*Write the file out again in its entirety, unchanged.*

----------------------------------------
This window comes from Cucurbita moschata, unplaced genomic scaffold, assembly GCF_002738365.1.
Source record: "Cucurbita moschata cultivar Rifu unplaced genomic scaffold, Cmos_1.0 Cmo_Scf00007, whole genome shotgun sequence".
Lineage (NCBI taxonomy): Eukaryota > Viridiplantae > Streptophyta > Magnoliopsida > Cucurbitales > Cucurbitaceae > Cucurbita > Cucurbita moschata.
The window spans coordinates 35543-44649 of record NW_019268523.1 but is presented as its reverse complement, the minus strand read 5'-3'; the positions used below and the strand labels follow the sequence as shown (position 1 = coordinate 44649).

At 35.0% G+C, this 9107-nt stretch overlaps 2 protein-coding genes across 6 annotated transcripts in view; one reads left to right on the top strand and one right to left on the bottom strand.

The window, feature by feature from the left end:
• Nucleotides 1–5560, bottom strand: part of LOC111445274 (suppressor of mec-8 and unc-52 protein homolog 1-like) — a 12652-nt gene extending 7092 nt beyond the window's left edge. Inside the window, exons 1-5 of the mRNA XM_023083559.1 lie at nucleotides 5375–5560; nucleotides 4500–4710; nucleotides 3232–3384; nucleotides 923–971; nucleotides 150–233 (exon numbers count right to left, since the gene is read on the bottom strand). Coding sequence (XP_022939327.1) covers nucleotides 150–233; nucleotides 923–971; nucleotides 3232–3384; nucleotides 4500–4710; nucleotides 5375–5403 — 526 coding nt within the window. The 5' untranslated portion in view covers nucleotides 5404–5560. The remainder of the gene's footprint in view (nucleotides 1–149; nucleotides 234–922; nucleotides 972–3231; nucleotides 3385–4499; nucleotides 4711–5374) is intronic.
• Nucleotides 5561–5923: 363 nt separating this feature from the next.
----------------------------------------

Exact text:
This window comes from Cucurbita moschata, unplaced genomic scaffold, assembly GCF_002738365.1.
Source record: "Cucurbita moschata cultivar Rifu unplaced genomic scaffold, Cmos_1.0 Cmo_Scf00007, whole genome shotgun sequence".
Lineage (NCBI taxonomy): Eukaryota > Viridiplantae > Streptophyta > Magnoliopsida > Cucurbitales > Cucurbitaceae > Cucurbita > Cucurbita moschata.
The window spans coordinates 35543-44649 of record NW_019268523.1 but is presented as its reverse complement, the minus strand read 5'-3'; the positions used below and the strand labels follow the sequence as shown (position 1 = coordinate 44649).

At 35.0% G+C, this 9107-nt stretch overlaps 2 protein-coding genes across 6 annotated transcripts in view; one reads left to right on the top strand and one right to left on the bottom strand.

The window, feature by feature from the left end:
• Nucleotides 1–5560, bottom strand: part of LOC111445274 (suppressor of mec-8 and unc-52 protein homolog 1-like) — a 12652-nt gene extending 7092 nt beyond the window's left edge. Inside the window, exons 1-5 of the mRNA XM_023083559.1 lie at nucleotides 5375–5560; nucleotides 4500–4710; nucleotides 3232–3384; nucleotides 923–971; nucleotides 150–233 (exon numbers count right to left, since the gene is read on the bottom strand). Coding sequence (XP_022939327.1) covers nucleotides 150–233; nucleotides 923–971; nucleotides 3232–3384; nucleotides 4500–4710; nucleotides 5375–5403 — 526 coding nt within the window. The 5' untranslated portion in view covers nucleotides 5404–5560. The remainder of the gene's footprint in view (nucleotides 1–149; nucleotides 234–922; nucleotides 972–3231; nucleotides 3385–4499; nucleotides 4711–5374) is intronic.
• Nucleotides 5561–5923: 363 nt separating this feature from the next.